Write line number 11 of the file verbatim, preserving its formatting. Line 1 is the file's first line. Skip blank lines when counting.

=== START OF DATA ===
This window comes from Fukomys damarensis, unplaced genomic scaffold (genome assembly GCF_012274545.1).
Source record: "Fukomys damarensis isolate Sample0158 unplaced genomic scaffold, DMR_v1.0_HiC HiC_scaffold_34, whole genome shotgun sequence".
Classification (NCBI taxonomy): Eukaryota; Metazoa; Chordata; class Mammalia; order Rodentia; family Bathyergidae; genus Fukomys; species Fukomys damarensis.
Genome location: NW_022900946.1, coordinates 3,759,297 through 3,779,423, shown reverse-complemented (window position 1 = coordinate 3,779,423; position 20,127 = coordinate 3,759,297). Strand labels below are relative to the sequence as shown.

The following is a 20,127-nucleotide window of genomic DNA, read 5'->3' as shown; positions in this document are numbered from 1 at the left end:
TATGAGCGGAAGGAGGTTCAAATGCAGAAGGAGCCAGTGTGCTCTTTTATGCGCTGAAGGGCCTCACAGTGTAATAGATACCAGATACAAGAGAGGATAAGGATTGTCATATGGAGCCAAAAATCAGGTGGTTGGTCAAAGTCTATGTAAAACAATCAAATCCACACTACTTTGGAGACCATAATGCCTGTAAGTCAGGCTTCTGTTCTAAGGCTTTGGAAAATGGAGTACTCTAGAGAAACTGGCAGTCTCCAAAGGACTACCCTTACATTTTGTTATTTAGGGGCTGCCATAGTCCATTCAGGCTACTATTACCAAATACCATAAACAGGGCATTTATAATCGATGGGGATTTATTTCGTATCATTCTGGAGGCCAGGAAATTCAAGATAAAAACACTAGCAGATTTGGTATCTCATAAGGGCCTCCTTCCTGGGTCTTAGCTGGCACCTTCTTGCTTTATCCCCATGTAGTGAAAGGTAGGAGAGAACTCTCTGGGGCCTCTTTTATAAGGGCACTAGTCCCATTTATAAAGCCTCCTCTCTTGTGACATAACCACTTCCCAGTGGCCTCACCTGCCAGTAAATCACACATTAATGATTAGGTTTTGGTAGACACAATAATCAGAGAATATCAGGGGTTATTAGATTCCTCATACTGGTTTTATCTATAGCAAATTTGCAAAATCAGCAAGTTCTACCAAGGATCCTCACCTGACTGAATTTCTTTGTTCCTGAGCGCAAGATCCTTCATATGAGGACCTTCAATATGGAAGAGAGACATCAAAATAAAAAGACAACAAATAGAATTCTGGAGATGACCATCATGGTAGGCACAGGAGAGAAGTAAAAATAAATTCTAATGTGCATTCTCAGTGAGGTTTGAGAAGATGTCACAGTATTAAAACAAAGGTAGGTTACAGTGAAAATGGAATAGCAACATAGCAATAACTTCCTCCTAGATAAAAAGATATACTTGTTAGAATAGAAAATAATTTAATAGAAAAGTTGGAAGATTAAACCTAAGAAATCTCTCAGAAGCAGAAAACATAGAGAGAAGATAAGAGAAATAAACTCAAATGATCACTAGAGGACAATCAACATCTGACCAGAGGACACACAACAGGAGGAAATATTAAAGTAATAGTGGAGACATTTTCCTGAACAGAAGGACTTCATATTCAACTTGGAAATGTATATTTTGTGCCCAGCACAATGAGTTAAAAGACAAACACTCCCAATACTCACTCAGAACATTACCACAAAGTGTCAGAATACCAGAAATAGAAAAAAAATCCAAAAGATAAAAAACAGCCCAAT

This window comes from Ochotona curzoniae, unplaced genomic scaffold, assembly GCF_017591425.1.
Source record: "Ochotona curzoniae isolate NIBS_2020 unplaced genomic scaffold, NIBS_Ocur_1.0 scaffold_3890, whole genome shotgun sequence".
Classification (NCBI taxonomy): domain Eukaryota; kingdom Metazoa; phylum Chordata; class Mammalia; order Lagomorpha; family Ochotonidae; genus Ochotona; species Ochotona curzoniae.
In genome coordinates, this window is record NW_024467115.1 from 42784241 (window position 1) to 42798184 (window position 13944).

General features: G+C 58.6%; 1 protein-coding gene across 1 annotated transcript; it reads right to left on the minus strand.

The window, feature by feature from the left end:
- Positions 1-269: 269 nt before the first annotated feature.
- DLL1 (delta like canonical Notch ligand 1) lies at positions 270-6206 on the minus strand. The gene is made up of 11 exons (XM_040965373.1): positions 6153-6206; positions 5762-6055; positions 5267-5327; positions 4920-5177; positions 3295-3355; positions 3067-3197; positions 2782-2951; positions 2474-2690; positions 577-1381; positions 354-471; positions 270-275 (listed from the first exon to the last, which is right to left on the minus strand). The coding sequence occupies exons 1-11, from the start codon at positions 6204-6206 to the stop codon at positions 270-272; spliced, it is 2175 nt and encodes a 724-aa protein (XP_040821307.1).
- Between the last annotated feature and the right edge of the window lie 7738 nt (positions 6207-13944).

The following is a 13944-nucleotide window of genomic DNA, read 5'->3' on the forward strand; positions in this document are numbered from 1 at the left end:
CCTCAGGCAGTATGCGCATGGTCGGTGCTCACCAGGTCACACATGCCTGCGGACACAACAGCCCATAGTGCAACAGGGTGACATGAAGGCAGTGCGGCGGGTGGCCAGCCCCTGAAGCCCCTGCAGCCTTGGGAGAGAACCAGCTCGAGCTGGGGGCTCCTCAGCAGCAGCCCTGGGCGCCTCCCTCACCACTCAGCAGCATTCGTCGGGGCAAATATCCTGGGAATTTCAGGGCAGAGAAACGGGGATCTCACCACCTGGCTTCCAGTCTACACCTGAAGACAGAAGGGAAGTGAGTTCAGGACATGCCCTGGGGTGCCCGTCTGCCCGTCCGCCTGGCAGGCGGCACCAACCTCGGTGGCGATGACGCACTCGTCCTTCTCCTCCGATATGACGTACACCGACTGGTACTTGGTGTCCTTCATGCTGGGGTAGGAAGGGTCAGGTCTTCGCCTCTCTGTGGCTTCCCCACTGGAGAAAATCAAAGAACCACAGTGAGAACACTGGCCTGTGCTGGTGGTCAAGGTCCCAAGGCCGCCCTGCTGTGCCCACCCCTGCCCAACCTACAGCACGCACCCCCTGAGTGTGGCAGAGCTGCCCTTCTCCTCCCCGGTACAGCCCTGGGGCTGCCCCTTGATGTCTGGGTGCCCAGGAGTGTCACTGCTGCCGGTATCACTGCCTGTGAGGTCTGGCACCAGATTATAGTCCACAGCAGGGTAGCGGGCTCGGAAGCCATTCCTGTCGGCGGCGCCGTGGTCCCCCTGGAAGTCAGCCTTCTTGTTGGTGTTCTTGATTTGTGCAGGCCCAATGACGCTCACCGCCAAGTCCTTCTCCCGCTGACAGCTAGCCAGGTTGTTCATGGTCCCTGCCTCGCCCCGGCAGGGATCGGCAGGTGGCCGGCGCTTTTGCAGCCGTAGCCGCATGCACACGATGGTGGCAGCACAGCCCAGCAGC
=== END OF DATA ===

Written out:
General features: G+C 58.6%; 1 protein-coding gene across 1 annotated transcript; it reads right to left on the minus strand.